Fairness means dealing with others consistently and justly. Nayaran Murty checks all the facts and hear everyone out before passing judgment. He or she must avoid leaping to conclusions based on incomplete evidence. When people feel they that are being treated fairly, they reward a leader with loyalty and dedication.

Assertiveness is not the same as aggressiveness. Rather, it is the ability to clearly state what one expects so that there will be no misunderstandings. Nayaran Murty is assertive to get the desired results. Along with assertiveness comes the responsibility to clearly understand what followers expect from their leader.

A sense of humor is vital to relieve tension and boredom, as well as to defusehostility. Nayaran Murty knows how to use humor to energize followers. Humor is a form of power that provides some control over the work environment. And simply put, humor fosters good camaraderie.

The most important issue in Business Ethics

Conflict of Interest

Business ethics can be examined from various perspectives, including the perspective of the employee, the commercial enterprise, and society as a whole. Very often, situations arise in which there is conflict between one or more of the parties, such that serving the interest of one party is a detriment to the other(s). For example, a particular outcome might be good for the employee, whereas, it would be bad for the company, society, or vice versa.

Philosophers and others disagree about the purpose of a business ethic in society. For example, some suggest that the principal purpose of a business is to maximize returns to its owners, or in the case of a publicly-traded concern, its shareholders. Thus, under this view, only those activities that increase profitability and shareholder value should be encouraged, because any others function as a tax on profits. Some believe that the only companies that are likely to survive in a competitive marketplace are those that place profit maximization above everything else. However, some point out that self-interest would still require a business to obey the law and adhere to basic moral rules, because the consequences of failing to do so could be very costly in fines, loss of licensure, or company reputation.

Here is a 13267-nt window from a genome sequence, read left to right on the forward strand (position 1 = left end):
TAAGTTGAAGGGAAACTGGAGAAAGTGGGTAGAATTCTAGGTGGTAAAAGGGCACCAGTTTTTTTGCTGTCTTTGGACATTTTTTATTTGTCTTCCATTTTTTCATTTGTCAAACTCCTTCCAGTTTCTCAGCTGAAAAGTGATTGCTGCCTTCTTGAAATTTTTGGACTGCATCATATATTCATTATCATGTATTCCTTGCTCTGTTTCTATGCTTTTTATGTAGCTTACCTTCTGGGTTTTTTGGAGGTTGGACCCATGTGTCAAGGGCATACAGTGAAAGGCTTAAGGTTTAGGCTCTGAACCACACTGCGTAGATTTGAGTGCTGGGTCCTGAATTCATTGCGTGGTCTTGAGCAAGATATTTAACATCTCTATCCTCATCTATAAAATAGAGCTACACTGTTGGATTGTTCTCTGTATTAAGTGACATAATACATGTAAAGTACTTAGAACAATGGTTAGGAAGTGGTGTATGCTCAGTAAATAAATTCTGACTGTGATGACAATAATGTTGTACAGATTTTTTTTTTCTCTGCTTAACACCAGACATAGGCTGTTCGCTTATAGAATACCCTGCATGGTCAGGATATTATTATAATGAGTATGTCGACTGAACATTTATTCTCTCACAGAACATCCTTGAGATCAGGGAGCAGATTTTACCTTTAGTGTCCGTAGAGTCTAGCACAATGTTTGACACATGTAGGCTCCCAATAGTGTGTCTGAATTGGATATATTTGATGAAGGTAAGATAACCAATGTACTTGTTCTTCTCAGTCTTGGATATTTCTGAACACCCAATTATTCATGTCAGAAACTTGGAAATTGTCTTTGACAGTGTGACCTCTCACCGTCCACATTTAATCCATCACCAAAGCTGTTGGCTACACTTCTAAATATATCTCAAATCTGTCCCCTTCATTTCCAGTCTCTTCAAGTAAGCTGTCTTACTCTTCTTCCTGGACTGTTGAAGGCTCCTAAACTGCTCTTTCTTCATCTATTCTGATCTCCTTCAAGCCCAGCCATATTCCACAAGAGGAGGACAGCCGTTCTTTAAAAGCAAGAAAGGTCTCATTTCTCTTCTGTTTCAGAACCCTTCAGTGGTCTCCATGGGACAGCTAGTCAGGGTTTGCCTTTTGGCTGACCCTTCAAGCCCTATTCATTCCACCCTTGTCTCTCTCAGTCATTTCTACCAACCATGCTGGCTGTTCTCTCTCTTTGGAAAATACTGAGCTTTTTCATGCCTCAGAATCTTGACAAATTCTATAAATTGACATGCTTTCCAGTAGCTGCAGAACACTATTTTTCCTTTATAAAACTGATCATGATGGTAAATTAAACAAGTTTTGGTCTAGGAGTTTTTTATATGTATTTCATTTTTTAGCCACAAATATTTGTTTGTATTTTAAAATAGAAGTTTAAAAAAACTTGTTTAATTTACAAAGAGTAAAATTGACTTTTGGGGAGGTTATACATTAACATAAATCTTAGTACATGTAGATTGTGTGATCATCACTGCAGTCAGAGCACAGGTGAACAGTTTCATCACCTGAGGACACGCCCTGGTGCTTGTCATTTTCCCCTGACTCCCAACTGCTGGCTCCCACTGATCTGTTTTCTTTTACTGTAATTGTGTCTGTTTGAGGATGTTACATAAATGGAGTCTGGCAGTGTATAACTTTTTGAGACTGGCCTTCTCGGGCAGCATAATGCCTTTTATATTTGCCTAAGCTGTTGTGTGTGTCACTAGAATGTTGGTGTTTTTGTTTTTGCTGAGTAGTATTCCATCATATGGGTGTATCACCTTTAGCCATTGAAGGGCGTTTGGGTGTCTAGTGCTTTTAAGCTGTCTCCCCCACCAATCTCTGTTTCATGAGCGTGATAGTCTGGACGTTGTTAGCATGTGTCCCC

Some take the position that organizations are not capable of moral agency. Under this, ethical behaviour is required of individual human beings, but not of the business or corporation. Other theorists contend that a business has moral duties that extend well beyond serving the interests of its owners or stockholders, and that these duties consist of more than simply obeying the law. They believe a business has moral responsibilities to so-called stakeholders, people who have an interest in the conduct of the business, which might include employees, customers, vendors, the local community, or even society as a whole. Stakeholders can also be broken down into primary and secondary stakeholders. Primary stakeholders are people that are affected directly such as stockholders, where secondary stakeholders are people who are not affected directly such as the government. They would say that stakeholders have certain rights with regard to how the business operates, and some would suggest that this includes even rights of governance.

Ethical issues can arise when companies must comply with multiple and sometimes conflicting legal or cultural standards, as in the case of multinational companies that operate in countries with varying practices. The question arises, for example, ought a company to obey the laws of its home country, or should it follow the less stringent laws of the developing country in which it does business? To illustrate, United States law forbids companies from paying bribes either domestically or overseas; however, in other parts of the world, bribery is a customary, accepted way of doing business. Similar problems can occur with regard to child labour, employee safety, work hours, wages, discrimination, and environmental protection laws.